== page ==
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A trade-war punch to chemical shipping

The escalating US-China trade war, if not settled in October as per the planned meeting between authorities of the two countries, will impact not only the Transpacific trade route, but also other major trade routes as China is the main demand driver.

The commencement of the US-China trade war in March 2018 led to a drop in the Chinese imports of liquid chemical products. As the conflict between the countries has continued to escalate in 2019, trade volumes in the top 10 chemical products from the US to China declined by 91% in the1H19 by 91%, compared with the same period of 2018. In fact, as the table below shows trade in some products has been reduced to zero.

Furthermore, the US-China trade war has had an impact on trade in vegetable oils as well. Since China implemented a 25% import tax on US soybean imports in July 2018, it has squeezed the supply of Chinese edible oil consumption and animal feed. As a result, China imported more palm oil (33%), soybean oil (48%), sunflower oil (57%) and rapeseed oil (34%) from other countries in 1H19, compared with 1H18.

Freight rates on the US Gulf to Northeast Asia dropped significantly in April 2018 and remained weak in 1H19, which squeezed the earnings of 25-55 kdwt chemical tankers on this route.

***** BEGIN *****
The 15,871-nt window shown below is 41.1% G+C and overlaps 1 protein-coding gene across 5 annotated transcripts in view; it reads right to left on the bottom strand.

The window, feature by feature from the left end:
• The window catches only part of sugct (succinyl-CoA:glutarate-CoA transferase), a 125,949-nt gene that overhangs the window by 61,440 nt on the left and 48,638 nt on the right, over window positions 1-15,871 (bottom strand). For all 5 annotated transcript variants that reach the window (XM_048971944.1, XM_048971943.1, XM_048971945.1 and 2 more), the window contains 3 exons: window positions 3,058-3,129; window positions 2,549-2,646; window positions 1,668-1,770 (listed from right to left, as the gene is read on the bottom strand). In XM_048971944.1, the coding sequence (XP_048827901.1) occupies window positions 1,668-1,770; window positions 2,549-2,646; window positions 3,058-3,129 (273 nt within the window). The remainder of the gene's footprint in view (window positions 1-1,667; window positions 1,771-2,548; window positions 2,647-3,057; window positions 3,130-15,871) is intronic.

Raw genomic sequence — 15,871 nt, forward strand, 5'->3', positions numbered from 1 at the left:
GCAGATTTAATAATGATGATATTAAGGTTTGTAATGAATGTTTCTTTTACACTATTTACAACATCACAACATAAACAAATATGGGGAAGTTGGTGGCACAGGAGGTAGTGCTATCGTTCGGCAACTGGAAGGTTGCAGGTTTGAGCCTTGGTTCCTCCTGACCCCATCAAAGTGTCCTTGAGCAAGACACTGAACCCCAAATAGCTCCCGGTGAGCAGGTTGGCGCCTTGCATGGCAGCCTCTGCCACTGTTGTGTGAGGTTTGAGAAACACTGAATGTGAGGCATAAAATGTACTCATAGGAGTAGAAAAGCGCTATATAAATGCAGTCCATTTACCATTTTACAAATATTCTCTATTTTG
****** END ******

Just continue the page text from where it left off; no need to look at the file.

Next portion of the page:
Meanwhile, China is moving rapidly towards self-sufficiency in many petrochemical products, including key products such as styrene and paraxylene. China’s imports of styrene are in decline and with more new production due on steam we expect the country’s imports of paraxylene to drop from 2H19.

Furthermore, the Chinese tariff on imports of methanol from the US has the potential to delay or cancel methanol projects in the US. Consequently, the US will have to look for alternative destinations to export its existing methanol capacity.

Lastly, it is clear that the trade dispute will dampen demand for downstream products as well, which will have a negative impact on China’s demand for imported base chemicals. As a result, seaborne trade volumes will be impacted not only on the Transpacific route, but also on other major trade routes, as China’s demand for chemicals is the driver for global seaborne trade.
Source: Drewry Maritime Research

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